Illinois’ largest ever daily COVID-19 caseload sparks fears worst is yet to come: ‘We’re headed for a new peak’
“Instead of this being a new peak, where the number of cases comes up and then goes back down again, I think what we’re seeing is more like a mountain: you go up, you come down halfway, then you keep climbing up,” Dr. Emily Landon said. “And this mountain looks even taller than the last one.”
Public health officials Thursday announced 4,015 more people have tested positive for the coronavirus in Illinois, the highest number of new cases ever reported by the state throughout the COVID-19 pandemic.
The staggering caseload is one greater than the 4,014 cases confirmed by the Illinois Department of Public Health on May 12, when the state was weathering the worst days of the crisis.
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But the latest tally “makes it look like we’re headed for a new peak,” according to one of Chicago’s top experts who has been at the front lines of the COVID-19 fight — an apex that could end up being even more deadly if people don’t take health guidelines seriously.
“Instead of this being a new peak, where the number of cases comes up and then goes back down again, I think what we’re seeing is more like a mountain: you go up, you come down halfway, then you keep climbing up,” University of Chicago epidemiologist Dr. Emily Landon said. “And this mountain looks even taller than the last one.”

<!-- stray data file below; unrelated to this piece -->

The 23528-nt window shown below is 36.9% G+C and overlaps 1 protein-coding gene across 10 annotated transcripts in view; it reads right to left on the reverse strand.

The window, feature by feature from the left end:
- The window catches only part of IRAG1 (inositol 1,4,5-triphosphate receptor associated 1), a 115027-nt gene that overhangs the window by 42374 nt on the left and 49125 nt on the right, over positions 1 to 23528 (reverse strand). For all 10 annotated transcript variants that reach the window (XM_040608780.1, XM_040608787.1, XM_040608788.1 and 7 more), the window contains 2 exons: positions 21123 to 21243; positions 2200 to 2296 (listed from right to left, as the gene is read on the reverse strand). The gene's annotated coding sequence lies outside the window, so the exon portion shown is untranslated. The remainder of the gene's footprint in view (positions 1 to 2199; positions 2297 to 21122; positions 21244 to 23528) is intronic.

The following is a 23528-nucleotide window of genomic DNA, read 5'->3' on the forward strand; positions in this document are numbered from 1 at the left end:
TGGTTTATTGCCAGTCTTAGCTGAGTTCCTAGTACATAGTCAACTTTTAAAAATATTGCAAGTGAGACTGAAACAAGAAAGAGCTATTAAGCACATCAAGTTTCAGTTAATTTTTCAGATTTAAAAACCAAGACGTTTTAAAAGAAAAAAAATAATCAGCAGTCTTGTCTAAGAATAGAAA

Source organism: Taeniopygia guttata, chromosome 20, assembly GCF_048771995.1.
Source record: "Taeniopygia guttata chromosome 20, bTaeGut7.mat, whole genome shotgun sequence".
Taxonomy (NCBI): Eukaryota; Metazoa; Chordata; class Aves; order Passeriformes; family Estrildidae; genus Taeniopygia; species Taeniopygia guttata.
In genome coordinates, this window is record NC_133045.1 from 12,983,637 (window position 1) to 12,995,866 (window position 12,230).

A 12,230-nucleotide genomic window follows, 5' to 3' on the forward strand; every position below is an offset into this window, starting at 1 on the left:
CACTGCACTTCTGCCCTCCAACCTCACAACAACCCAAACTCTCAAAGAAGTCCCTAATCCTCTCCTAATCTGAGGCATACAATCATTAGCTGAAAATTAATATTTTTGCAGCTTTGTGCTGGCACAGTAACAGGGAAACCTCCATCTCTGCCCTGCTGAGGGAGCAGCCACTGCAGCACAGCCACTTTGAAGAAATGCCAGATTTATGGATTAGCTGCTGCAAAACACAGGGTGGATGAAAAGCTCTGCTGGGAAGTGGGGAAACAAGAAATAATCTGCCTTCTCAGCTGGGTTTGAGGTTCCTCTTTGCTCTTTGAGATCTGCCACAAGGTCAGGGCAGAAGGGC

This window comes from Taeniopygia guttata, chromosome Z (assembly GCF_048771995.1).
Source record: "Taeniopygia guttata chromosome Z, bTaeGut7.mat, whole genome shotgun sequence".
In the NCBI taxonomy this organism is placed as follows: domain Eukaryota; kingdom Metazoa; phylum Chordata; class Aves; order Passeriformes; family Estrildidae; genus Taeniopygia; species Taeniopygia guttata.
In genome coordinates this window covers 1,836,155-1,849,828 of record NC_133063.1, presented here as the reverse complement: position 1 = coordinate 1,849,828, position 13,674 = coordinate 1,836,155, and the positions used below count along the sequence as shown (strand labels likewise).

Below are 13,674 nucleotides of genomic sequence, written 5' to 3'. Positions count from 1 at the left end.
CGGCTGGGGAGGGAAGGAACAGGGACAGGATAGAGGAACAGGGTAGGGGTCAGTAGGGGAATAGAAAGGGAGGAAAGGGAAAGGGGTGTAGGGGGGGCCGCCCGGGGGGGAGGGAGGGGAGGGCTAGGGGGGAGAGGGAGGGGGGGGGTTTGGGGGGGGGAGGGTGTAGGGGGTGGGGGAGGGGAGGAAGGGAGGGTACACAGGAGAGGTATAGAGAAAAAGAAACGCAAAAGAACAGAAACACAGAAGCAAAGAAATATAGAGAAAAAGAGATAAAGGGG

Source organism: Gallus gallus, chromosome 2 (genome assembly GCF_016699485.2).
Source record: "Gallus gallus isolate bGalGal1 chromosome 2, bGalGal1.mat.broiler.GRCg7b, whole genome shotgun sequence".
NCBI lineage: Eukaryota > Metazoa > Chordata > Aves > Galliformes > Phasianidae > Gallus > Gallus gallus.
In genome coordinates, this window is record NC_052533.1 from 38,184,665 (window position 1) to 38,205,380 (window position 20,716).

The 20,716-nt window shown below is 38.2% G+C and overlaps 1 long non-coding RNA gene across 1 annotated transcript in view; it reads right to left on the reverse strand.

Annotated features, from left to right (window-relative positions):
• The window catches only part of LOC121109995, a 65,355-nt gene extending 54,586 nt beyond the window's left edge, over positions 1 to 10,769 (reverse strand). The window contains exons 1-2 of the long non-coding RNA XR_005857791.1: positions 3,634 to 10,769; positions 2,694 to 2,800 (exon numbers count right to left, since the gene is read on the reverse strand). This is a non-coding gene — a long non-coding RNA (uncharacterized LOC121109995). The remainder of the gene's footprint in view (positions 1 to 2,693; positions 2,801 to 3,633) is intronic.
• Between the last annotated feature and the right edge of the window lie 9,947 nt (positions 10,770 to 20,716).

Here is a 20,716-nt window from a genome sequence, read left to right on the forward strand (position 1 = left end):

On average, almost three times as many people are being tested for the coronavirus per day compared to the spring — May’s high figure was confirmed among 29,266 tests, compared to 67,086 with this latest batch of positives — but cases, hospitalizations and deaths have all gradually risen over the last two weeks.
To account for increases in testing, experts say the seven-day average testing positivity rate is a more effective gauge of how rapidly the virus is spreading.
That statewide number has shot up to 4.9%, its highest point since early June — and up from just 3.3% as recently as Oct. 4.
Back in mid-May, the state’s average positivity rate hovered close to 20%.
Gov. J.B. Pritzker’s office warned that the “coronavirus is still here and everyone must remain vigilant in following public health guidance by wearing masks, watching your distance and washing your hands. We know that after months of disruption, many are yearning for a return to normalcy, but the recent uptick in positivity around the state is a reminder that each of us plays an integral role in preventing the spread of this deadly virus.”
Officials on Thursday also announced the virus has claimed 53 more lives across the state, topping the daily death toll of 49 from a day earlier that had marked the worst figure since late June.
The latest fatalities were recorded in 30 of the state’s 102 counties, including 11 Cook County residents.
As has been the case throughout the pandemic, most of the victims were elderly, but a man in his 20s from Knox County in western Illinois was included in the latest death count.